These are pieces in the form of circular and self-tensioned that you place in the slots of the piston.

They serve as a hermetic mobile lock between the crankcase and the combustion chamber.

They prevent oil leaks when it passes into the combustion chamber while leaving a thin layer of lubricating oil on the walls of the jacket.

Engine Block

It’s a structure where you place the rest of the pieces. It includes crankshaft, camshaft, among others.

It has an opening where you place the cylinders, valve push rods, anti-freeze conduits, camshafts, and main bearings. It also has some holes in the top where you fasten the gaskets of the cylinder.

Cylinder Head

It is the part that closes each cylinder in the upper part. They support other components such as Rockers, valves, injectors, etc.

Crankshaft

It’s a set of small cranks, one for each piston, located on the main bearings of the engine block. Its job is to convert the linear movement into a rotating motion.

Pistons

These are structures that move from top to bottom. They are fundamental elements of the engine. They have 2 to 4 segments. The upper segment is for compression, and the lower segment is for greasing.

Camshaft

It is the rotating shaft that’s responsible for moving the cams. It also distributes the synchronized movement in the engine.

Crankcase

It is also known as a sump. It surrounds the crankshaft. It’s the component that closes the engine block and where most of the oil gets lodged.

Injection Pump

It‘s a device that raises the pressure of the fuel in the injection system to a higher level.

When injected, it enters the chamber sprayed to produce spontaneous inflammation.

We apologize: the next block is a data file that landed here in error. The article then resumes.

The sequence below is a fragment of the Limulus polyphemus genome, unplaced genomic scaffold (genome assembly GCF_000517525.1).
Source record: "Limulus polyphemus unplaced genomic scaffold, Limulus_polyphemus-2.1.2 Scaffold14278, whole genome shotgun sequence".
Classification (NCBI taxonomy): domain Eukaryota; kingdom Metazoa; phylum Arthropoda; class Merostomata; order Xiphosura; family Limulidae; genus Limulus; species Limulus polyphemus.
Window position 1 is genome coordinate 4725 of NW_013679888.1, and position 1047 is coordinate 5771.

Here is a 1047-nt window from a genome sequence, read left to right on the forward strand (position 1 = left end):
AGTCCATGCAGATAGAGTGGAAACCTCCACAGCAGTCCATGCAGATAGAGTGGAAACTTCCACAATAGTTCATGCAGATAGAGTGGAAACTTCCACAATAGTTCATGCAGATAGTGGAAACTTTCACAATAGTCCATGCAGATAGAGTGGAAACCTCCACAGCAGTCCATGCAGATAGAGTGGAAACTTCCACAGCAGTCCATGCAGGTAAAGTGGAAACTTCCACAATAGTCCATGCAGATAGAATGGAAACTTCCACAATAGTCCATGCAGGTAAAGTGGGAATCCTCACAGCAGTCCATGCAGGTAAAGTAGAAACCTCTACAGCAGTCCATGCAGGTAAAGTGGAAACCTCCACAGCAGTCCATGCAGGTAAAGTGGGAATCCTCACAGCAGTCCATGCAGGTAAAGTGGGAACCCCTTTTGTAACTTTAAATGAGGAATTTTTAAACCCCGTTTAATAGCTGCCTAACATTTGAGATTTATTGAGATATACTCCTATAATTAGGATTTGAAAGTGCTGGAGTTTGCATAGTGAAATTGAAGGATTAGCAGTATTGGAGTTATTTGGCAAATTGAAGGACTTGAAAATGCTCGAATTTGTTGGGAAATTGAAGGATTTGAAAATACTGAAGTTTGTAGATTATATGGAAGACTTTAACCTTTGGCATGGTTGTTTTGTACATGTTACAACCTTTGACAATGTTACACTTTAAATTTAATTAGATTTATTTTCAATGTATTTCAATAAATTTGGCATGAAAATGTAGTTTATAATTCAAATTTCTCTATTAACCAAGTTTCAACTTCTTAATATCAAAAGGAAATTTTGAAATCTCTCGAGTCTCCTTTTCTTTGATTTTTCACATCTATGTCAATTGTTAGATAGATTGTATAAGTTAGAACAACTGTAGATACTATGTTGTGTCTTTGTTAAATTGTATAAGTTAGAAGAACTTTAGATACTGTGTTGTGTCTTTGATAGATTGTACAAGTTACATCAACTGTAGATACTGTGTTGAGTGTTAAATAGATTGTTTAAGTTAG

It also distributes the fuel to the cylinders in the proper order of operation.

Transfer Pump

It’s responsible for continually feeding the injection pump, using a specific pressure.

They’re responsible for introducing the pulverized diesel fuel inside the combustion chamber.

They’re made up of a piston/cylinder assembly. Towards the end of the cylinder, it has a super-fine hole through which the fuel gets expelled at high pressure.

Spark Plugs

It’s an element that is used to help the diesel engine to start. Some of these engines, in cold conditions, have difficulties in starting.

The glow plugs direct heat to the block around the cylinders.

How Do Diesel Engines Work?

The operation of a diesel engine is the same as that of any thermal internal combustion engine.

It has auto-ignition due to the high temperatures offered by the compression of the air inside the cylinder.

They vary in relation to gasoline by not requiring a spark to ignite. The incandescent spark plugs raise the temperature of the chamber to improve the cold start.

It takes advantage of the heat when reaching the optimum temperature.

The Four-Cycle Cycle in Diesel Engines include:

Admission

Air filling occurs in the first operating time. The intake valve stays open as the piston goes down to its bottom dead center.

The total amount of air is always allowed to enter, regardless of the load condition. The colder it is, the lower the density and the more it’ll enter, increasing the combustion.

Compression